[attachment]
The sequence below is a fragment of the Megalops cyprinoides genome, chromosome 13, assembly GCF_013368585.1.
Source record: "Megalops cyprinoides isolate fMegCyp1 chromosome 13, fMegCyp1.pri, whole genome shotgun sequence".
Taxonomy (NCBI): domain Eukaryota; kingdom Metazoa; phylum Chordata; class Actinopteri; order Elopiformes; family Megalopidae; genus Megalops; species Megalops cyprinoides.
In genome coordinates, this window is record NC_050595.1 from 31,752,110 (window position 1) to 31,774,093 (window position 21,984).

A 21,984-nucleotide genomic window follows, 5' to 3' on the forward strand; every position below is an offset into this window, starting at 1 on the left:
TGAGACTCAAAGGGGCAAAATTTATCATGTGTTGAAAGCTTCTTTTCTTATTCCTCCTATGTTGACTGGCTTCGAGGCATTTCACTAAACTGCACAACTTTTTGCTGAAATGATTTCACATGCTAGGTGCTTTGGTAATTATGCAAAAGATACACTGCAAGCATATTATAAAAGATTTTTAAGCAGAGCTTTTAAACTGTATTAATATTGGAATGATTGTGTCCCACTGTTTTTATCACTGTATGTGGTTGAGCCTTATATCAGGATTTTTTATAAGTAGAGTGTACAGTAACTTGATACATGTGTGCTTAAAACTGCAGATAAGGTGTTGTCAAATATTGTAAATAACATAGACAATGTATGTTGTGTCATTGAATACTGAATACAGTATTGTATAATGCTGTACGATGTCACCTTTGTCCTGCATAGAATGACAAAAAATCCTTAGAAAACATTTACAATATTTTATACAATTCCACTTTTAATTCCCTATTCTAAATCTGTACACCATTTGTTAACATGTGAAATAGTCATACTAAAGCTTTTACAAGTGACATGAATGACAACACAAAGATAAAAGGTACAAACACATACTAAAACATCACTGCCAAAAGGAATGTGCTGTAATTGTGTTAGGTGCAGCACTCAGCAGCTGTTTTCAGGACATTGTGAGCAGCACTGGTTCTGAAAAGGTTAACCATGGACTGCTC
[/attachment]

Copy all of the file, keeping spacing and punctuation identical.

The sequence below is a fragment of the Megalops cyprinoides genome, chromosome 13, assembly GCF_013368585.1.
Source record: "Megalops cyprinoides isolate fMegCyp1 chromosome 13, fMegCyp1.pri, whole genome shotgun sequence".
Taxonomy (NCBI): domain Eukaryota; kingdom Metazoa; phylum Chordata; class Actinopteri; order Elopiformes; family Megalopidae; genus Megalops; species Megalops cyprinoides.
In genome coordinates, this window is record NC_050595.1 from 31,752,110 (window position 1) to 31,774,093 (window position 21,984).

A 21,984-nucleotide genomic window follows, 5' to 3' on the forward strand; every position below is an offset into this window, starting at 1 on the left:
TGAGACTCAAAGGGGCAAAATTTATCATGTGTTGAAAGCTTCTTTTCTTATTCCTCCTATGTTGACTGGCTTCGAGGCATTTCACTAAACTGCACAACTTTTTGCTGAAATGATTTCACATGCTAGGTGCTTTGGTAATTATGCAAAAGATACACTGCAAGCATATTATAAAAGATTTTTAAGCAGAGCTTTTAAACTGTATTAATATTGGAATGATTGTGTCCCACTGTTTTTATCACTGTATGTGGTTGAGCCTTATATCAGGATTTTTTATAAGTAGAGTGTACAGTAACTTGATACATGTGTGCTTAAAACTGCAGATAAGGTGTTGTCAAATATTGTAAATAACATAGACAATGTATGTTGTGTCATTGAATACTGAATACAGTATTGTATAATGCTGTACGATGTCACCTTTGTCCTGCATAGAATGACAAAAAATCCTTAGAAAACATTTACAATATTTTATACAATTCCACTTTTAATTCCCTATTCTAAATCTGTACACCATTTGTTAACATGTGAAATAGTCATACTAAAGCTTTTACAAGTGACATGAATGACAACACAAAGATAAAAGGTACAAACACATACTAAAACATCACTGCCAAAAGGAATGTGCTGTAATTGTGTTAGGTGCAGCACTCAGCAGCTGTTTTCAGGACATTGTGAGCAGCACTGGTTCTGAAAAGGTTAACCATGGACTGCTC